Irrational escalation – the phenomenon where people justify increased investment in a decision, based on the cumulative prior investment, despite new evidence suggesting that the decision was probably wrong.

With heavy processes I have experienced this irrational escalation bias many times. "We have hundreds of pages of documentation and we just can't throw out all of that valuable work!"

I see the same with code. We have tens of thousands of lines of code and we can not afford any kind of change to that base.

Agile processes have offered many approaches to the avoidance of this bias. Refactoring, Test First, Continuous Builds, and many other.

Neglect of probability – the tendency to completely disregard probability when making a decision under uncertainty.

Agile processes speak directly to uncertainty and probability. "You Aint Going To Need It" (YAGNI) is an excellent example of this.

Normalcy bias – the refusal to plan for, or react to, a disaster which has never happened before.

Sometimes agile practitioners are accused of the normalcy bias. Through the use of the mantra "Do the simplest thing that works" leads people to believe that there is no planning for disaster. Some people may chose to not plan for disaster but I do not know of any software process that says not to be concerned with the potential of disaster.

Outcome bias – the tendency to judge a decision by its eventual outcome instead of based on the quality of the decision at the time it was made.

I believe that agile processes are outcome bias and that the agile leaders recognized this bias and therefore recommend short delivery cycles.

Semmelweis reflex – the tendency to reject new evidence that contradicts an established paradigm.

I believe that the adoption of any process may be effected by the Semmelweis reflex. Just as groups that practice traditional software processes have had difficulty accepting agile processes, groups that practice agile processes will have difficulty accepting some other process.

Status quo bias – the tendency to like things to stay relatively the same (see also loss aversion, endowment effect, and system justification).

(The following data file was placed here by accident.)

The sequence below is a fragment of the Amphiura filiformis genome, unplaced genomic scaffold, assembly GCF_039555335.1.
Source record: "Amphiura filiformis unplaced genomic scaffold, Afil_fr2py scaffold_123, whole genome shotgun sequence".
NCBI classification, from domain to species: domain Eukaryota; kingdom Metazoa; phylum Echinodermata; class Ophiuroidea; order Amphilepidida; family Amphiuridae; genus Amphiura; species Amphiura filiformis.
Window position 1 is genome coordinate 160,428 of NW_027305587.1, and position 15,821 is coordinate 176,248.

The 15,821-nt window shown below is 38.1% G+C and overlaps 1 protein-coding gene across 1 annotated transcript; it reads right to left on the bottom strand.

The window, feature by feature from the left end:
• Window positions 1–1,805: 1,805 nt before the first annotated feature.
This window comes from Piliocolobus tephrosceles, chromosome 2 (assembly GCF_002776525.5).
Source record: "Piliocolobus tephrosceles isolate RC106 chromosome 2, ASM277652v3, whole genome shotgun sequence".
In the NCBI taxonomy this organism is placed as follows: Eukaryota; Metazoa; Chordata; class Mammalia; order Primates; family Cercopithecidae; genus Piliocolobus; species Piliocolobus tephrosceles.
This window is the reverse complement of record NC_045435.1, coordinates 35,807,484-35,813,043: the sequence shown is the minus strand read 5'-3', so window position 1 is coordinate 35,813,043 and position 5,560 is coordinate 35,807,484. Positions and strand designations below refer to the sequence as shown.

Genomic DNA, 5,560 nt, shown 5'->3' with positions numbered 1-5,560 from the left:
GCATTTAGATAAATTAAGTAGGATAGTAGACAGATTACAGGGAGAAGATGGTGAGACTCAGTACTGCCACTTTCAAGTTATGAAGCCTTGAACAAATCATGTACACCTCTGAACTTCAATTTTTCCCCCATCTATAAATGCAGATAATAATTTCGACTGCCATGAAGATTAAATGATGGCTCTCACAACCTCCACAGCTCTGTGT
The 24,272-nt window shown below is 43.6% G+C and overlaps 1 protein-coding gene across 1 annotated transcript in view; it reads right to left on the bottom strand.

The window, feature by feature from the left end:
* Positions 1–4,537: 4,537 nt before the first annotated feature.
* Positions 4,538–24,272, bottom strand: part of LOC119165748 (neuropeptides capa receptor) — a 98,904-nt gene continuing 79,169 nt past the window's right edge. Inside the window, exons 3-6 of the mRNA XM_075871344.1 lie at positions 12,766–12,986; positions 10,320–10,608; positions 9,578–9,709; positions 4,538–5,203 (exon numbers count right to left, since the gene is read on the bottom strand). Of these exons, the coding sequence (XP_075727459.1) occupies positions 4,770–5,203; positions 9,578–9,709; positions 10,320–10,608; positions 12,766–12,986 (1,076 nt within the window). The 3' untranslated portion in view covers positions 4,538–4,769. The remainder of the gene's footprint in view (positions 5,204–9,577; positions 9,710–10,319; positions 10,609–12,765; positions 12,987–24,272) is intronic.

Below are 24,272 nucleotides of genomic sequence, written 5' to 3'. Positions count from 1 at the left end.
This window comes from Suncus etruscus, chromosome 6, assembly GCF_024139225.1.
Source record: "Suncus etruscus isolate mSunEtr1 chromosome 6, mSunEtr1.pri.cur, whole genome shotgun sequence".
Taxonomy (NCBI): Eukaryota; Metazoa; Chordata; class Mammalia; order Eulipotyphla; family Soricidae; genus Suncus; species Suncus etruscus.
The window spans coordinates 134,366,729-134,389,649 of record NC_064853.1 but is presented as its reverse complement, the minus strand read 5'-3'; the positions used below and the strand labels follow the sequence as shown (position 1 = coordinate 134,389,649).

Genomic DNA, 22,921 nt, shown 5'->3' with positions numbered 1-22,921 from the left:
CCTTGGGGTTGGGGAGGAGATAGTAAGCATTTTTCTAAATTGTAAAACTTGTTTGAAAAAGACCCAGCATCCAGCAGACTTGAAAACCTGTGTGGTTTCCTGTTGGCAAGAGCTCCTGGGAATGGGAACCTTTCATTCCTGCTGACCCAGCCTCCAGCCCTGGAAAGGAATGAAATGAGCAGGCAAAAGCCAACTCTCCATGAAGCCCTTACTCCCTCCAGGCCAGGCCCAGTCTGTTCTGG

Any individual or group of people may have the status quo bias. Sometimes persons dealing with others that are rejecting some proposed change immediately label the others as suffering with status quo bias. I don't know the name of the bias of labeling others with the most commonly known biases is called, but it definitely exists. This labeling may close communication paths and make it more difficult for change. (I have found it: the fundamental attribution error, correspondence bias or attribution effect.)

Forward Bias - the tendency to create models based on past data which are validated only against that past data.

This bias is tied to estimation. Someday I will have to give thought to "yesterday's weather" as compared to forward bias and the gambler's fallacy.

Primacy effect – the tendency to weigh initial events more than subsequent events.

Traditional processes often suffer from the primacy effect. Agile processes are not immune from the primacy effect either.

In the context of source code, the primacy effect is very real. The abstract idea of code mass may be a result of the primacy effect.

Disregard of regression toward the mean – the tendency to expect extreme performance to continue.

I feel that some advocates of new processes intentionally disregard the regression toward the mean. I have particularly noticed this in various implementations of SCRUM, where the idea is that performance increases should be expected over several months as the practitioner improves in their application of SCRUM.

Stereotyping – expecting a member of a group to have certain characteristics without having actual information about that individual.

I feel that this happens too often in the areas of "swarming" and "cross functional team".

Conclusion

I believe that biases are in full effect in the Leadership of any group and that those biases will be reflected in their proposed methods and processes.

Agile Leadership recognized various biases reflected in traditional processes and addressed some of those biases.

Agile practitioners and Agile user group participants manifest their particular biases as individuals and other biases associated with groups.

Wednesday, September 29, 2010

What is "Software Seasoning"?

I have been reading an interview with the late Hiromu Naruse entitled "What is 'Automotive Seasoning'?".